The Fourth Sunday after Easter

Christ_Taking_Leave_of_the_Apostles

Christ Taking Leave of the Apostles, Duccio di Buoninsegna
between 1308 and 1311, Museo dell’Opera Metropolitana del Duomo, Siena, Italy

THE COLLECT

ALMIGHTY God, who alone canst order the unruly wills and affections of sinful men; Grant unto thy people, that they may love the thing which thou commandest, and desire that which thou dost promise; that so, among the sundry and manifold changes of the world, our hearts may surely there be fixed, where true joys are to be found; through Jesus Christ our Lord. Amen.

THE EPISTLE

St. James 1.17-21

EVERY good gift and every perfect gift is from above, and cometh down from the Father of lights, with whom is no variableness, neither shadow of turning. Of his own will begat he us with the word of truth, that we should be a kind of first-fruits of his creatures. Wherefore, my beloved brethren, let every man be swift to hear, slow to speak, slow to wrath; for the wrath of man worketh not the righteousness of God. Wherefore lay apart all filthiness and superfluity of naughtiness, and receive with meekness the engrafted word, which is able to save your souls.

THE GOSPEL

St. John 16.5-15

JESUS said unto his disciples, Now I go my way to him that sent me, and none of you asketh me, Whither goest thou? But, because I have said these things unto you, sorrow hath filled your heart. Nevertheless, I tell you the truth; it is expedient for you that I go away: for if I go not away, the Comforter will not come unto you; but if I depart, I will send him unto you. And when he is come, he will reprove the world of sin, and of righteousness, and of judgement: of sin, because they believe not on me; of righteousness, because I go to my Father, and ye see me no more; of judgement, because the prince of this world is judged. I have yet many things to say unto you, but ye cannot bear them now. Howbeit, when he, the Spirit of truth, is come, he will guide you into all truth: for he shall not speak of himself; but whatsoever he shall hear, that shall he speak: and he will shew you things to come. He shall glorify me: for he shall receive of mine, and shall shew it unto you. All things that the Father hath are mine: therefore said I, that he shall take of mine, and shall shew it unto you.


“The Life of Conformity with God”

from The Harmony of the Collects, Epistles, and Gospels: A Devotional Exposition of the Continuous Teaching of the Church Throughout the Year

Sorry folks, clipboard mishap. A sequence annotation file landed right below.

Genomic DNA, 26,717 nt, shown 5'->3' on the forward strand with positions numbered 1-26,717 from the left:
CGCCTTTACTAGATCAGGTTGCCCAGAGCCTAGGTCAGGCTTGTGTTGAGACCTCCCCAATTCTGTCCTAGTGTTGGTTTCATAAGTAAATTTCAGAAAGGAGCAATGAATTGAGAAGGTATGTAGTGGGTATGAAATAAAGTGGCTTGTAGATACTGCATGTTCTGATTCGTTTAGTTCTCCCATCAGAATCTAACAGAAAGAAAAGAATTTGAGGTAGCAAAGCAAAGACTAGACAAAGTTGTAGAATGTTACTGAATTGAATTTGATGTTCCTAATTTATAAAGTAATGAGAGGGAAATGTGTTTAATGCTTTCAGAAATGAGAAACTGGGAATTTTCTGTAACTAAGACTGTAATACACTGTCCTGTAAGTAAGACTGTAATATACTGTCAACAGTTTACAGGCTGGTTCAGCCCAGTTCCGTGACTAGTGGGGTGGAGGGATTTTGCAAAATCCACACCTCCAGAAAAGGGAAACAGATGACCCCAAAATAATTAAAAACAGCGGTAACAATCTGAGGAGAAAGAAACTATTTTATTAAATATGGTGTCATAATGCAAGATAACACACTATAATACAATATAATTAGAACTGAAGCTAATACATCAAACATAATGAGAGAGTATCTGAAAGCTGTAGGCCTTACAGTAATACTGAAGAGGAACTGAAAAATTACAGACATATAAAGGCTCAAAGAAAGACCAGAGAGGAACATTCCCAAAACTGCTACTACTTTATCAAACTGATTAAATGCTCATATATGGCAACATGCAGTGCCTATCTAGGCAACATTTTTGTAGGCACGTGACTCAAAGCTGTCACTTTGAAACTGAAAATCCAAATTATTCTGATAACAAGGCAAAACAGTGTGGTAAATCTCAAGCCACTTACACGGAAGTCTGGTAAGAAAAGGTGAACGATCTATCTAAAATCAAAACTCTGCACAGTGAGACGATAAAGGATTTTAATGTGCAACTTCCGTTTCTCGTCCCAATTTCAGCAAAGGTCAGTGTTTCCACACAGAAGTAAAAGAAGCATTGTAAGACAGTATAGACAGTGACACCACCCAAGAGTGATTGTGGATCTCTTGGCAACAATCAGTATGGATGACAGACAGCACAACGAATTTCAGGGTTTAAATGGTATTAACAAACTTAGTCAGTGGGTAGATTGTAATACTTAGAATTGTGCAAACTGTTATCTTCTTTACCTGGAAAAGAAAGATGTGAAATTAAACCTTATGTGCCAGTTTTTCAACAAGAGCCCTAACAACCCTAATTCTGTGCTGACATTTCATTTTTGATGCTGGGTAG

by the Rev. Prebendary Melville Scott, D.D.,
SPCK, London, 1902.

This Sunday remarkably illustrates the need of patient study if we are to be successful in discovering the true theme of any Sunday, and how, when once this has been found, the day gains in interest. The author confesses to have missed the connection of this day in his first edition, though it now seems sufficiently obvious, and not only adds a conspicuous example of agreement, but also enriches the whole Easter course on the Risen Life for the preacher and teacher. The previous Sunday emphasized the conflict between the Risen Christian and the world in which he is a “stranger and pilgrim.” To-day we learn that unworldliness is no mere unreasoning opposition, but is a necessity for those who belong to a “Kingdom not of this world.” We are the world’s nonconformists because we are God’s conformists, and because to love the world is to lack the love of the Father. The Sunday of nonconformity is therefore fitly followed by a Sunday of conformity. This key once discovered unlocks a very store of effective lessons.

THE EPISTLE. (S. JAMES i. 17.)

THE GOOD WILL OF GOD.
A. The Will of God.

Is the Will of a Father, and therefore of One Who is in His very nature a Giver. He is “the Father,” and therefore the source whence comes “all good giving and every perfect gift.” He is “the Father of Lights,” since all bright things come from Him Who made the stars, all brightness of sunshine, of health, homes, friends, pleasures, beauties. He is the Father of all the true light that exists within, of the light of truth, holiness, reason, joy, love, hope, grace, glory. Indeed there is no light of which He is not the Father. He has stores of all bright things, and nothing is really bright but it comes from Him, or dark in His sight “in Whom is no darkness at all.” His absence alone can make “the outer darkness,” and His presence can make the darkness to be light.